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chugg_mt2-94_sol

chugg_mt2-94_sol - 1 EE464 Chugg Spring 1994 Midterm 2...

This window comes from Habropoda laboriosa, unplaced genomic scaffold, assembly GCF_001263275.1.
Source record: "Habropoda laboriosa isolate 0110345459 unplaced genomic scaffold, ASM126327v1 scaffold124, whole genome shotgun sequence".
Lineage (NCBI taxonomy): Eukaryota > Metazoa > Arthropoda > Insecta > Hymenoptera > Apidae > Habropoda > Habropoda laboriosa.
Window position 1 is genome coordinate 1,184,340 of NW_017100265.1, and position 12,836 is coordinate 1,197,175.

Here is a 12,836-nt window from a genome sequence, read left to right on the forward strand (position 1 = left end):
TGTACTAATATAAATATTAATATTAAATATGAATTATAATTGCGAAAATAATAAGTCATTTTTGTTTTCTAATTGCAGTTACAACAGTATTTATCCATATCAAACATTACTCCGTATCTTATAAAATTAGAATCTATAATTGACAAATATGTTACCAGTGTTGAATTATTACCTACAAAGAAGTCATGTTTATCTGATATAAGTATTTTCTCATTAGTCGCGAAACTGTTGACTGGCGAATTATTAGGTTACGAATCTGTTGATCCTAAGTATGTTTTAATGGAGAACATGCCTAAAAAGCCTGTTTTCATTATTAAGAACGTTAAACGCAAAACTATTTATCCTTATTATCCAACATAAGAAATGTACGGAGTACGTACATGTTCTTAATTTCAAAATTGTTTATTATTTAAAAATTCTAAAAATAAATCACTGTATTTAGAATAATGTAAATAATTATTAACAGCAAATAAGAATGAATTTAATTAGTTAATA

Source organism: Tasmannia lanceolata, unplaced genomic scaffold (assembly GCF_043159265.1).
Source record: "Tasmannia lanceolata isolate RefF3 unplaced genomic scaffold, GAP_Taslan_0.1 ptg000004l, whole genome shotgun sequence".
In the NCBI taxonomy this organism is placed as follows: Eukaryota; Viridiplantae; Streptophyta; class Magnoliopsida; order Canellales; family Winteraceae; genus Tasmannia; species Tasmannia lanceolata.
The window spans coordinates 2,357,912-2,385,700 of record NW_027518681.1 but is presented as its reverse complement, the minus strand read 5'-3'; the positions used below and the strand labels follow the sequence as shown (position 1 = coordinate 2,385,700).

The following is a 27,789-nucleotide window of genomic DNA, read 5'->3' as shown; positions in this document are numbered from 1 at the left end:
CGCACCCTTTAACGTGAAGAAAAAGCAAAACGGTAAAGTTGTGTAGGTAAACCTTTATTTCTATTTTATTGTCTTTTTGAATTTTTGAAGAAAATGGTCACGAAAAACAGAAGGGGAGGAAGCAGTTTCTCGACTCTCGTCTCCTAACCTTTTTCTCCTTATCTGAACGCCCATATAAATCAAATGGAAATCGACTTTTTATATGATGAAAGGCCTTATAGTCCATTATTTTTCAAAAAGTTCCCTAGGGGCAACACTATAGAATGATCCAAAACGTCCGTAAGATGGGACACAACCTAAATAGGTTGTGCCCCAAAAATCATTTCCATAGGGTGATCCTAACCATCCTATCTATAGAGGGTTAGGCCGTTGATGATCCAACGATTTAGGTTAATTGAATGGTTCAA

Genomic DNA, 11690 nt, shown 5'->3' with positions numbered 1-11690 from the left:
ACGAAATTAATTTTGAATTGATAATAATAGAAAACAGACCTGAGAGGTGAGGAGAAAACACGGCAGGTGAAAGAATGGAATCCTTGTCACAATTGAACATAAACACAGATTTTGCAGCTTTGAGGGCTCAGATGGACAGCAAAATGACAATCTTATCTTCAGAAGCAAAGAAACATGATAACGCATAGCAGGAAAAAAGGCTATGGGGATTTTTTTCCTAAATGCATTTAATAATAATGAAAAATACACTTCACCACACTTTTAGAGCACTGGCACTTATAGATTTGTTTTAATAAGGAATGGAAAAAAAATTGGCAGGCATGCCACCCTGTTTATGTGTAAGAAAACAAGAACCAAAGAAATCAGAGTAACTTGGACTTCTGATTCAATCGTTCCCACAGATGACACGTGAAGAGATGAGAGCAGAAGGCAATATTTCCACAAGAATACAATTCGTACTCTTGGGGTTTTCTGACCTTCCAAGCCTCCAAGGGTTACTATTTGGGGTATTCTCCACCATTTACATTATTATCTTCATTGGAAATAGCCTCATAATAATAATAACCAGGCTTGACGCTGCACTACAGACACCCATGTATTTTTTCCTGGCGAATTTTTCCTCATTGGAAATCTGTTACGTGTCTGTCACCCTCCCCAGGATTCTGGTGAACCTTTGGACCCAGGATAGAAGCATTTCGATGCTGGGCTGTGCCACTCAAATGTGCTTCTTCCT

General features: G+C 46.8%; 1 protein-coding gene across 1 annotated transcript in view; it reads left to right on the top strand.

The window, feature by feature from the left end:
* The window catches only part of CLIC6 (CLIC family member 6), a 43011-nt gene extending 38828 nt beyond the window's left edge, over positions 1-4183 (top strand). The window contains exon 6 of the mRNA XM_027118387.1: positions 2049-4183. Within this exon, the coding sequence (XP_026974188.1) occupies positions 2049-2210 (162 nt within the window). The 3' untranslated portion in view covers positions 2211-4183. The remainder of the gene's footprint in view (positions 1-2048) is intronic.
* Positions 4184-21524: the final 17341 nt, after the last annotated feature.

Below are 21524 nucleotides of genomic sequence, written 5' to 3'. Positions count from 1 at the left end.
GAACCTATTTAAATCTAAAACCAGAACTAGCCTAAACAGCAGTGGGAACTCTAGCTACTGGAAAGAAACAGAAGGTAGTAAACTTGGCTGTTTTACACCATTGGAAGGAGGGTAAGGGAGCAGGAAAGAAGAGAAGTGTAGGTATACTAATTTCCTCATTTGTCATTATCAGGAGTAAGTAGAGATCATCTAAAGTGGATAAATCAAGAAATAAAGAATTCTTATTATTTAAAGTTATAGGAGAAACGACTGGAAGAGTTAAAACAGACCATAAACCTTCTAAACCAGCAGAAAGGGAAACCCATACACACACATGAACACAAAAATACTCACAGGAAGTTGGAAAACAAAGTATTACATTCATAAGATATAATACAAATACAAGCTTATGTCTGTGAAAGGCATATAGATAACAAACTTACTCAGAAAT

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Unformatted text preview: 1 EE464 - Chugg, Spring 1994- Midterm 2 Solution 1 Short Problems (50 points) This problem contains 6 unrelated short problems. (1a) The height of the randomly selected student may be modeled as a random variable with mean m X = 65 (in.). This random variable is clearly non-negative so that Markov’s inequality can be used. Note that, since only the mean is known at this point, Markov’s bound is the only real option ⇒ Pr { X ( u ) ≥ 74 } ≤ 65 74 = 0 . 88 . Since the standard deviation is given as σ X = 4, this is just the “3- σ rule of thumb” ⇒ a = m X − 3 σ X = 65 − 3(4) = 53 b = m X + 3 σ X = 65 + 3(4) = 77 . The last part of this question is a twist on the Chebychev inequality. The trick is to manipulate the event to obtain the form required for Chebychev’s bound ⇒ Pr { X ( u ) ∈ [60 , 72] } ≥ Pr { X ( u ) ∈ [60 , 70] } = 1 − Pr { X ( u ) negationslash∈ [60 , 70] } = 1 − Pr {| X ( u ) − 65 | > 5 } ≥ 1 − parenleftbigg σ X 5 parenrightbigg 2 = 1 − 16 25 = 9 25 = 0 . 36 . (1b) The moment generating function for mean zero Gaussian is G X ( u ) ( s ) = E braceleftBig e sX ( u ) bracerightBig = exp parenleftBigg σ 2 X s 2 2 parenrightBigg . It follows that E braceleftBig e 3 X ( u ) bracerightBig = E braceleftBig e − 3 X ( u ) bracerightBig = exp parenleftBigg 9 σ 2 X 2 parenrightBigg . The expected value of the hyperbolic cosine is found by recalling that the expectation operator is linear ⇒ E { cosh(3 X ( u )) } = E braceleftBig 1 2 e 3 X ( u ) + 1 2 e − 3 X ( u ) bracerightBig = 1 2 E braceleftBig e 3 X ( u ) bracerightBig + 1 2 E braceleftBig e − 3 X ( u ) bracerightBig = exp parenleftBigg 9 σ 2 X 2 parenrightBigg . Also, a close review of the derivation given in class will convince you that the expec- tation of e sX ( u ) converges for all real values of s , so that by plugging in s = 3 we have made no conceptual error. 2 K.M. Chugg - April 8, 1994 (1c) Y ( u ) is a Rayleigh random variable, which we have have not dealt with in great detail. The mean of Y ( u ) is m Y = integraldisplay ∞ yf Y ( u ) ( y ) dy = integraldisplay ∞ y 2 σ 2 exp parenleftBigg − y 2 2 σ 2 parenrightBigg dy. This integral is difficult to evaluate, however you should recognize a relation to the second moment of a Gaussian random variable ⇒ m Y = integraldisplay ∞ y 2 σ 2 exp parenleftBigg − y 2 2 σ 2 parenrightBigg dy = √ 2 π σ integraldisplay ∞ y 2 √ 2 πσ exp parenleftBigg − y 2 2 σ 2 parenrightBigg dy = parenleftBigg √ 2 π σ parenrightBigg parenleftbigg...
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